His reign did not start with a victory, but in defeat. The political powers, economic and religious of his time have coalesced to eliminate him and they killed him, certain that they had ended his proposal. Instead, his defeat marked the beginning of the new world.
Having in itself a divine power, this kingdom of the Son of man, despite the angry opposition that he will always have to deal with, is intended to expand itself and to take possession of all hearts. It will be “like the dawn that becomes brighter until the fullness of day” (Pro 4:18).
The early Christians—and Paul himself—were convinced that the Lord would soon manifest himself in his glory, and would introduce his faithful in his kingdom. Towards the end of the first century A.D. however, a delusion began to spread among the disciples for the Lord’s failure to come, while the unbelievers mockingly asked: “What has become of the coming of this promise? Since our fathers in faith died, everything still goes on as it was from the beginning of the world” (2 P 3:4).
To undermine the faith of the disciples, some skeptics spread even the suspicion that the prophecy of the coming of the Lord was nothing but a myth developed by clever people in order to control naive and gullible people.
A disciple of Peter answers to these malevolent insinuations. Writing in the name of the master, he contends, as irrefutable evidence of the truth of the message announced, the personal experience of Peter “on the holy mountain” and the testimony given by the apostles who “saw” the greatness of the Lord Jesus. Wrapped in the glory of a divine epiphany, they have “heard” the voice of Heaven: “This is my beloved Son, in whom I am well pleased.”
It was not an invented fairy tale. It was a revelation received by those who have lived with Jesus of Nazareth. They, illuminated from above, have contemplated his bright and glorious face.
He continues: we are like sentinels who keep watch at night and stare at the horizon, anxiously waiting for the bright “morning star” (Rev 2:28; 22:16), the bearer of a new day, to appear.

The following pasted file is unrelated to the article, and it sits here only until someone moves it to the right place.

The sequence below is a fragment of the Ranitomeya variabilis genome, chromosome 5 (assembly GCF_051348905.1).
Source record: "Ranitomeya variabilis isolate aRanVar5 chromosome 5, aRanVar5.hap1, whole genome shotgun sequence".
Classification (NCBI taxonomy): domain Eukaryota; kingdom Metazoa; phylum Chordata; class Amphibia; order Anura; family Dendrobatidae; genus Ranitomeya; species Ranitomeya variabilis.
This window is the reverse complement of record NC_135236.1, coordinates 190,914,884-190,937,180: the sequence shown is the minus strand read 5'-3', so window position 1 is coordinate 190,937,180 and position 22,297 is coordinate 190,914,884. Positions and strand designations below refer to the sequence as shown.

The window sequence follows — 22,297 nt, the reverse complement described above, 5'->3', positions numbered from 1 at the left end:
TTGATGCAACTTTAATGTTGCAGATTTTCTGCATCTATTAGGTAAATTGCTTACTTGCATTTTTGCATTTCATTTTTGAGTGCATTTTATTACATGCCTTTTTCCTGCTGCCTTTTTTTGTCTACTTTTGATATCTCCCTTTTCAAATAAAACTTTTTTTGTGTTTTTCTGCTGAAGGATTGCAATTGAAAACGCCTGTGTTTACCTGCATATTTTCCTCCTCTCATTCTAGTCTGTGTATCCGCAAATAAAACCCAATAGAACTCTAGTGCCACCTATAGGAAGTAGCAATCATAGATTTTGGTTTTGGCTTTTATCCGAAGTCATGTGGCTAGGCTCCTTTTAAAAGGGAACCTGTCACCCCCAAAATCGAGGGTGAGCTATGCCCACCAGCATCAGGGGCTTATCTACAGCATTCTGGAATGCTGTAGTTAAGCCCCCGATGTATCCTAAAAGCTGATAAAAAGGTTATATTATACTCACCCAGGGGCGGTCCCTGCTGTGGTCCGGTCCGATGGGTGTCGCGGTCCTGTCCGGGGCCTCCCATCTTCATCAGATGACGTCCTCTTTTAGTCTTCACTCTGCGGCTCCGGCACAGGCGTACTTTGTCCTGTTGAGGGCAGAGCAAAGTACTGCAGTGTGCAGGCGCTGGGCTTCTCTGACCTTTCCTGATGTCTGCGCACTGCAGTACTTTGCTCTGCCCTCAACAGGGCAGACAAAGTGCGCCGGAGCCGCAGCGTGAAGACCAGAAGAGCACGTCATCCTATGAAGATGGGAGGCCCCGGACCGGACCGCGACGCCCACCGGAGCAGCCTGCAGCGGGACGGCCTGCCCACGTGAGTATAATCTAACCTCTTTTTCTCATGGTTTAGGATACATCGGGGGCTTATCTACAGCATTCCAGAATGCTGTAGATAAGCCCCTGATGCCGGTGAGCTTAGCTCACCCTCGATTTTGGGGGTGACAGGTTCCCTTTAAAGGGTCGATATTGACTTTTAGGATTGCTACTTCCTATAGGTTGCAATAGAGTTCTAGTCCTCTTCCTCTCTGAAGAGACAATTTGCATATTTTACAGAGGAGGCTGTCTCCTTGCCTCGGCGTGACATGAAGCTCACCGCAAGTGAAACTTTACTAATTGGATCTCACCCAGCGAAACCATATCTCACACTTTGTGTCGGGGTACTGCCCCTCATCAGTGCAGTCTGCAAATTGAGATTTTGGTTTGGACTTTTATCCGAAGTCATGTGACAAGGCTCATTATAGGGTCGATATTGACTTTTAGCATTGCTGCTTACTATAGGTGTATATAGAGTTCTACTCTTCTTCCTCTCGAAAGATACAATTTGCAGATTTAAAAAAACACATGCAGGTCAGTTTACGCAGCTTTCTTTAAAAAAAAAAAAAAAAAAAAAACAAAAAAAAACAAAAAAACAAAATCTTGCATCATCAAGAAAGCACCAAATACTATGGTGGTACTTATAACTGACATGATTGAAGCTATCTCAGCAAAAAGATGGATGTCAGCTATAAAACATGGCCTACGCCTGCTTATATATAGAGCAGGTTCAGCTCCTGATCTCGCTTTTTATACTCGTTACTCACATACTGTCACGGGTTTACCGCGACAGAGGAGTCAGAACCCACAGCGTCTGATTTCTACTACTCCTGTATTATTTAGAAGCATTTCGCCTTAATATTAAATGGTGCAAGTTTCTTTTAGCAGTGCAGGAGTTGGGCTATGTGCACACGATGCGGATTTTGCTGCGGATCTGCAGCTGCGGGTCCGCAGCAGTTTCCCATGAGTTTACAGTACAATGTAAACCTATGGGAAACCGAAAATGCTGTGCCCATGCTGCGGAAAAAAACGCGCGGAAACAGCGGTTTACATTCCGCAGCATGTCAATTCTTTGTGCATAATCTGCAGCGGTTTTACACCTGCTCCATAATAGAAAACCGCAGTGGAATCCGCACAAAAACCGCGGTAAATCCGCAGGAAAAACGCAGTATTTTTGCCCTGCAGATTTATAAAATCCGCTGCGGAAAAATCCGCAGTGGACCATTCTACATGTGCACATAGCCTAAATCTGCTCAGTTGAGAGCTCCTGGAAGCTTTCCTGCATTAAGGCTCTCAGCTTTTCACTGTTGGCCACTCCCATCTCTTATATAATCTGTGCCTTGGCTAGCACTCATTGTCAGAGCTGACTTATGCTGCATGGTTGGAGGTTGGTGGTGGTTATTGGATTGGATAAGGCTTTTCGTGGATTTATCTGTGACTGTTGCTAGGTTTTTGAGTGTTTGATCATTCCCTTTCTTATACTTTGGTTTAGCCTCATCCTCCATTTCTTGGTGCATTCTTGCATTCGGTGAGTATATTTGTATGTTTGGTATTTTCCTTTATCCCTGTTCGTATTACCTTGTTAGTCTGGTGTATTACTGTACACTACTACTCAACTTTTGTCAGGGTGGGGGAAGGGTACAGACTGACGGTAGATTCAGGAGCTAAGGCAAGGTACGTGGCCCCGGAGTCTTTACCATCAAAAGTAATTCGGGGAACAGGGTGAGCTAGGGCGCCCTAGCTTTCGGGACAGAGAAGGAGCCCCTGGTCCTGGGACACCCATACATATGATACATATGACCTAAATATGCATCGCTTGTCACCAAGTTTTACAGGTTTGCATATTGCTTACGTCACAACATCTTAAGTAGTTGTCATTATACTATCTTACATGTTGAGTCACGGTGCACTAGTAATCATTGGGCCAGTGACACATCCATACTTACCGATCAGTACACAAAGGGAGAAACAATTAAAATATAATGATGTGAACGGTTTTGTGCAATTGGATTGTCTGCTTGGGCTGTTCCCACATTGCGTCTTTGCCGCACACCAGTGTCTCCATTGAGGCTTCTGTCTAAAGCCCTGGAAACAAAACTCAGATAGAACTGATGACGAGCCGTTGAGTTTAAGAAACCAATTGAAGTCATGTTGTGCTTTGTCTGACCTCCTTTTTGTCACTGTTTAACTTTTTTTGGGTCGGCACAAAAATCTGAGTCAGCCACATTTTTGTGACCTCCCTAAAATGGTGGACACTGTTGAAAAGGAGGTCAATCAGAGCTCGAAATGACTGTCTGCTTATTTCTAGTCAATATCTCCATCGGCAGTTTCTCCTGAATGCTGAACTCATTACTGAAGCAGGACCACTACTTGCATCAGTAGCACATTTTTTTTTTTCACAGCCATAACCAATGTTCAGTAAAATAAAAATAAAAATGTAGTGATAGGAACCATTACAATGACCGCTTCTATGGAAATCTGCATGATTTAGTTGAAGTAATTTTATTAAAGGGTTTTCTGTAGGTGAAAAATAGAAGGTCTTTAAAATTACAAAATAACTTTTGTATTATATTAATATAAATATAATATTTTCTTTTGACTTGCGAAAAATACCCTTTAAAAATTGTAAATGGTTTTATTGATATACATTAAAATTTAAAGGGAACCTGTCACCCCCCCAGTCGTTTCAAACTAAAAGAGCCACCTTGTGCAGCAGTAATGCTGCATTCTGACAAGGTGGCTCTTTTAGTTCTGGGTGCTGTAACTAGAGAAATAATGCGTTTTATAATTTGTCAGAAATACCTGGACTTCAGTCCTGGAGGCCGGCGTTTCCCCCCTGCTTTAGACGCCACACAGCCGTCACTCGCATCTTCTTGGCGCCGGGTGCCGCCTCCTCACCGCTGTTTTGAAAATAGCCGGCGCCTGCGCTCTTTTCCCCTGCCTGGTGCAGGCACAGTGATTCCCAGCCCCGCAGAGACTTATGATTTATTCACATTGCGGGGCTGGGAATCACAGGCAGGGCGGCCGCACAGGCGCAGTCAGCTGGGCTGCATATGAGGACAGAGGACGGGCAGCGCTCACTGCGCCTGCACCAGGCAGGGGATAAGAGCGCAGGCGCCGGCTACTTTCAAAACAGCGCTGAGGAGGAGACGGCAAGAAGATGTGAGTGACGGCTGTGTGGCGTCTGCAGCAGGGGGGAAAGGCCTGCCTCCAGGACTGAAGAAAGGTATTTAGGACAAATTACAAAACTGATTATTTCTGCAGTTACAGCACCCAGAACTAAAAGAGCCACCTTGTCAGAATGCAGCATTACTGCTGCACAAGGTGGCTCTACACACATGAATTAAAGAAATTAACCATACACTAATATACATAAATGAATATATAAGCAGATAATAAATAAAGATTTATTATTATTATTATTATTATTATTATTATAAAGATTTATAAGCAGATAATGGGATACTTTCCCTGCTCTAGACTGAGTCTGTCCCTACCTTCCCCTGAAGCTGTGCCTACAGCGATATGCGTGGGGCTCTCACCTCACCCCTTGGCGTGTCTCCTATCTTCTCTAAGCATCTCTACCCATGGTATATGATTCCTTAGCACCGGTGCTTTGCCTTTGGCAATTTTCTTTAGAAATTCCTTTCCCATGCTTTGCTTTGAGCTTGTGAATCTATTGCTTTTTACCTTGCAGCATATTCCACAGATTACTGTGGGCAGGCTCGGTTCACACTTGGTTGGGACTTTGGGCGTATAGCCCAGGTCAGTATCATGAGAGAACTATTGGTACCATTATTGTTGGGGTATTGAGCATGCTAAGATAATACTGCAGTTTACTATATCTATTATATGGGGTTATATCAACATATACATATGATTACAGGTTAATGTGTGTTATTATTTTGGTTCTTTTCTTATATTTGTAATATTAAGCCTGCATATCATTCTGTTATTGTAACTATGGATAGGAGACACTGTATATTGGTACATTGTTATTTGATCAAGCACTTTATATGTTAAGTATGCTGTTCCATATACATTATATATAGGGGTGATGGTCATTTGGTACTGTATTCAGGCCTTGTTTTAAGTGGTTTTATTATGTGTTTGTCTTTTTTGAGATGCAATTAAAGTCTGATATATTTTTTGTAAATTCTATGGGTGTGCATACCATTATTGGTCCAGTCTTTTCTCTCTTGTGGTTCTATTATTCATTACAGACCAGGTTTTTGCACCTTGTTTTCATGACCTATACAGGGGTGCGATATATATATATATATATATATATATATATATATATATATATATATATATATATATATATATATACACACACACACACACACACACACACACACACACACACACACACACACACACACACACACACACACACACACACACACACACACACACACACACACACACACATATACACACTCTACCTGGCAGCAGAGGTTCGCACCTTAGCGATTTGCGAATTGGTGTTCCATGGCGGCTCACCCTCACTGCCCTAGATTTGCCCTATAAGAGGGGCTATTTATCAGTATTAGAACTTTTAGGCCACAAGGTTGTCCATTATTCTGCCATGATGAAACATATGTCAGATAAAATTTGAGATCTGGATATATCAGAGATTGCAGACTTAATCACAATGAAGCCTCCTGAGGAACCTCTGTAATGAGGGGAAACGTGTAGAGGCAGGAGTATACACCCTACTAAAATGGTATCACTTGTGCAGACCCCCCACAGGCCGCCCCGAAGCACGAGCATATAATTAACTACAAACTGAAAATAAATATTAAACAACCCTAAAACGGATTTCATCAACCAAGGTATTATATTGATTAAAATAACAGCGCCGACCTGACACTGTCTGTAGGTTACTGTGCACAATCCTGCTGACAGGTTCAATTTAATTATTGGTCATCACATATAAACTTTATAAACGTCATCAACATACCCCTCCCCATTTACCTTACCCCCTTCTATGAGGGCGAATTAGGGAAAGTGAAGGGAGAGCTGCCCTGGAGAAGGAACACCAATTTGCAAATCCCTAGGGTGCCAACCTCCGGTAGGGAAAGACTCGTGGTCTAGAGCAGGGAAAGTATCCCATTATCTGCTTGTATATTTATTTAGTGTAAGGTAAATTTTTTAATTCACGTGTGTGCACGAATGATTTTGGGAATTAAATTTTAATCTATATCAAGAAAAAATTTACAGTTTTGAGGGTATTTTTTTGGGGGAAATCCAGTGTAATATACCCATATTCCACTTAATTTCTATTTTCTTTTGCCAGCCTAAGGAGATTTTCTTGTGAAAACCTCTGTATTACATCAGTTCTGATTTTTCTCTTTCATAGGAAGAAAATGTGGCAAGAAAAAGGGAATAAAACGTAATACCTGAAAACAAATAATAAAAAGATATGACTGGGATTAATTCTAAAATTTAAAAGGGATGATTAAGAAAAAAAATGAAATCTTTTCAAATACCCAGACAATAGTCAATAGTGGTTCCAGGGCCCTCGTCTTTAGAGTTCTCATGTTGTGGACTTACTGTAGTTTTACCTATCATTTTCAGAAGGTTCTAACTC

In anticipation of this joyous sunrise, the faces of believers are enlightened and their steps guided by a lamp shining in a world still shrouded in dense darkness. The lamp is the word of God transmitted by the sacred Scriptures (v. 19).
One should always be very cautious when approaching a text of the Gospel because of that which, at first glance, seems to be a chronicle of facts, at a closer look, it often reveals itself a text of theology drawn up according to the canons of biblical language. The account of the Transfiguration of Jesus, reported almost identically by Mark, Matthew, and Luke, is an example.
It is the responsibility of the biblical scholar to identify the literary form of the story, to evidence the references to the Old Testament and decode the various images, in a way that the passage can emerge, neat—the message that the evangelist intends to communicate. The gospel passage proposed to us today requires an attentive approach and an accurate study, even if it will seem meticulous and perhaps even a bit arid.
It opens with a seemingly irrelevant entry: “After six days.” After what? It is not said, but the reference seems to be the most likely debate about the identity of Jesus that occurred in the region of Caesarea Philippi (Mt 16:13-20). There, Peter professed his faith in Jesus: "You are the Messiah" but the dreams he had were not those of the master, who in fact admonished him: "You are thinking not as God does, but as people do" and he enjoined the disciples not to tell anyone (Mt 16:20). First, he had to correct the mistake, the misunderstanding about his identity as Messiah: they stubbornly continue to want him to orient towards success, while the goal established by God was found in the opposite direction. It is in this context of change of mentality that Matthew places the "transfiguration." Jesus takes with him three disciples and goes up the mountain.